August 22, 1894|
|Died||July 1, 1943
|Known for||Member of the Dutch Resistance|
|Notable work(s)||Matthĳs Maris: de tragiek van den droom ('The Tragedy of the Dream')|
Willem Arondeus was born in Naarden, as the youngest son of an Amsterdam tradesman in fuels. His parents were Hendrik Cornelis Arondeus and Catharina Wilhelmina de Vries. He started working as an illustrator, designer of posters and tapestries and a painter, for instance a large wall painting in the Rotterdam town hall. He admired the older Dutch designer Richard Roland Holst, as can be seen in his work. He didn't attain much glory and lived in straitened circumstances.
About 1935, he gave up visual arts and became an author. The poems and stories he had written in the 1920s went unpublished, but in the year 1938 he published two novels, Het Uilenhuis ('The Owls House') and In de bloeiende Ramenas ('In the Blossoming Winter Radish'), both illustrated with designs by Arondeus himself. 1939 saw the publication of his best work, Matthĳs Maris: de tragiek van den droom ('The Tragedy of the Dream'), a biography of the painter Matthijs Maris, who was a brother of the Dutch artists Jacob and Willem Maris. And two years later, Figuren en problemen der monumentale schilderkunst in Nederland ('Figures and Problems of Monumental Painting in the Netherlands') was published, again with designs by the author. At that date, however, Arondeus was already involved with the Dutch resistance movement.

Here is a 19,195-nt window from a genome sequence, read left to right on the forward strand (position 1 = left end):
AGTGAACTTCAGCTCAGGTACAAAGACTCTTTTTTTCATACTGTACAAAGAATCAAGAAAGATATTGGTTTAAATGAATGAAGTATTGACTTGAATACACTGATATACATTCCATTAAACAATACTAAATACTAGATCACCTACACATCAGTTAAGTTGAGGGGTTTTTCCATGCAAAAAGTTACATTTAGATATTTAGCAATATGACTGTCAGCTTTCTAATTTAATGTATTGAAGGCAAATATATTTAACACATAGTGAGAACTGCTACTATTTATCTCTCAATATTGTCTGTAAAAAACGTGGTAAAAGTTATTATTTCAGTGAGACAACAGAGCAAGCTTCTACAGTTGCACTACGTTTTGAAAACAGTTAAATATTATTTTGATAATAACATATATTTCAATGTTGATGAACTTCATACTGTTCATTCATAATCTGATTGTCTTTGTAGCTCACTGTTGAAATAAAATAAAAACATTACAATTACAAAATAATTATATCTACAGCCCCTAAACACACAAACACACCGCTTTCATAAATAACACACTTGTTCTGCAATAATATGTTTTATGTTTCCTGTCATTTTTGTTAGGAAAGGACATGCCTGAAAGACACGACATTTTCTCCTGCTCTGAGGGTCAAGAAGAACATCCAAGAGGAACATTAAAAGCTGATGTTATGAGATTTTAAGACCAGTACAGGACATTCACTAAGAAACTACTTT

In the spring of 1941, he started an underground periodical in which he tried to incite his fellow artists to resist the Nazi occupation of the Netherlands. Earlier than others, Arondeus realized that the demand by the Nazi occupiers that all Jews register with the local authorities was not, as the Nazis claimed, for their own safety, but rather so they could be deported to the Westerbork concentration camp and from there to the death camps in occupied Poland.
A concerted operation was underway to hide Jews among the local population, with various underground organizations preparing forged documents for Jews. Arondeus was a member of one such group, Raad van Verzet (Resistance Council). Within a short while, the Nazis began to uncover the false documents by comparing the names with those in the local population registry. To hinder the Nazis, on March 27, 1943, Arondeus led a group in bombing the population registry in Amsterdam. Thousands of files were destroyed, and the attempt to compare forge documents with the registry were hindered. Within a week, Arondeus and the other members of the group were arrested. They were executed that July. In his last message before his execution, Arondeus, who had lived openly as a gay man before the war, asked, "Let it be known that homosexuals are not cowards."
In 1945, after the liberation of the Netherlands, Arondeus was awarded a posthumous medal by the Dutch government.
- Dantzig, Rudi van: Het leven van Willem Arondéus 1894-1943: een documentaire. Amsterdam, 2003.
- Entrop, Marco: Onbekwaam in het compromis. Willem Arondéus, kunstenaar en verzetsstrĳder. Amsterdam, 1993.